Summer TV: Gone Fishin’ Again

When it comes to content, more doesn’t always mean better. And although broadcasters may air more original programming this summer than any in recent memory, advertisers remain hard-pressed to pick a breakout hit, let alone a show that could pull in numbers on the level of Survivor or Who Wants to be a Millionaire.

“I haven’t been excited by anything I’ve seen,” said Bob Igiel, president of The Media Edge’s broadcast division. “I’m not suggesting that something can’t come to the fore. But at the moment, nothing I’ve seen will.”

The networks, argue some agencies, may have been distracted with contingency plans in case the Writers Guild strike had not been averted. “Everyone’s focus was on [the strike],” said Laura Caraccioli, Starcom Entertainment’s vp and director. “It’s only now that the networks are starting to think about the summer.”

Most networks have yet to lock in their summer schedules, but several new shows will run: ABC’s sketch-comedy series The Wayne Brady Show; CBS’ revamped Big Brother; Fox’s two reality series, Endgame (July) and Love Cruise (August); and NBC’s two reality series, Fear Factor (June) and Spy TV (July), and its own sketch-comedy show The Downer Channel. UPN airs Manhunt; the WB airs Dead Last.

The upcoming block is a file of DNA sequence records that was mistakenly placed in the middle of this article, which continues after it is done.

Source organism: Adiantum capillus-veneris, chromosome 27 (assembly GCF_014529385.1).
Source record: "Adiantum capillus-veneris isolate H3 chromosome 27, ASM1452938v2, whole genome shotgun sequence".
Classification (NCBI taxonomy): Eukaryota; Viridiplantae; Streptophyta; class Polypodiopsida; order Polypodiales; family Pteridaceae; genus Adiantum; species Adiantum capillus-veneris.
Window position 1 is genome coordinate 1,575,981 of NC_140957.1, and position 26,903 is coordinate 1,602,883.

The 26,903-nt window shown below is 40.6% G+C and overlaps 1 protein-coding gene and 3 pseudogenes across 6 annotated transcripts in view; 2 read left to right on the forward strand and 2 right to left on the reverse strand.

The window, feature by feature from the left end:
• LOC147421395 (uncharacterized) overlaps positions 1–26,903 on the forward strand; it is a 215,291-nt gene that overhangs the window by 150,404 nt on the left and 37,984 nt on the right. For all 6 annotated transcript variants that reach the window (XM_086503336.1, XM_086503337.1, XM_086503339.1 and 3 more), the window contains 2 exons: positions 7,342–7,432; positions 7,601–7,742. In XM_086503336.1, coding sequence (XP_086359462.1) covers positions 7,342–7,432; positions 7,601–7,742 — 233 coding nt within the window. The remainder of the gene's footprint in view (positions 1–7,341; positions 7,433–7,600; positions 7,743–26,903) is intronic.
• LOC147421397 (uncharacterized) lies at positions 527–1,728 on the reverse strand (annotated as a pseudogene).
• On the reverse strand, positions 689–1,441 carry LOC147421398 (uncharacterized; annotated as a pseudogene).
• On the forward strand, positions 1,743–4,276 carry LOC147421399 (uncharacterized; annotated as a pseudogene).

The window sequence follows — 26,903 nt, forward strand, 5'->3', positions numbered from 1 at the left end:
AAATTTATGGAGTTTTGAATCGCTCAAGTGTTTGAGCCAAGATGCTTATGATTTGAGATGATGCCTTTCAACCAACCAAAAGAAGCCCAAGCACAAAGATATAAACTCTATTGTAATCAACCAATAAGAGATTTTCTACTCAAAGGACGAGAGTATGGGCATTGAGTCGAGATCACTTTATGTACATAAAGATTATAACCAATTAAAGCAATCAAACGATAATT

Clearly, the success of Survivor and Millionaire has raised the bar for summer programming. But network executives have avoided making comparisons between those two shows and this season’s entries. “To set up that type of expectation would be foolhardy,” said Gail Berman, Fox Broadcasting’s entertainment president.

Buyers agree that creating another Survivor is no easy task, but its success proved that viewers were watching TV during the summer, and it reconfirmed advertisers’ belief in a 52-week year.

Still, CBS moved its highly anticipated reality show The Amazing Race from the summer to fall. ABC also held its reality series The Runner for the fall, but that had more to do with the series’ technical complexities. And the networks continue to schedule series held from the previous season, from ABC’s The Beast, to Fox’s Night Visions to NBC’s Kristin. It’s a trend that many advertisers said underscores the fact that broadcasters still view summer more as a dumping ground than as a bona fide launching platform.

To an extent, the networks admit it. “We have to follow audience viewing patterns,” said Mitch Metcalf, NBC senior vp of program planning and scheduling. “The seasonal ebb and flow of viewing levels dictate that summer is never going to be where we pour original episodes of ER, Frasier and Friends.”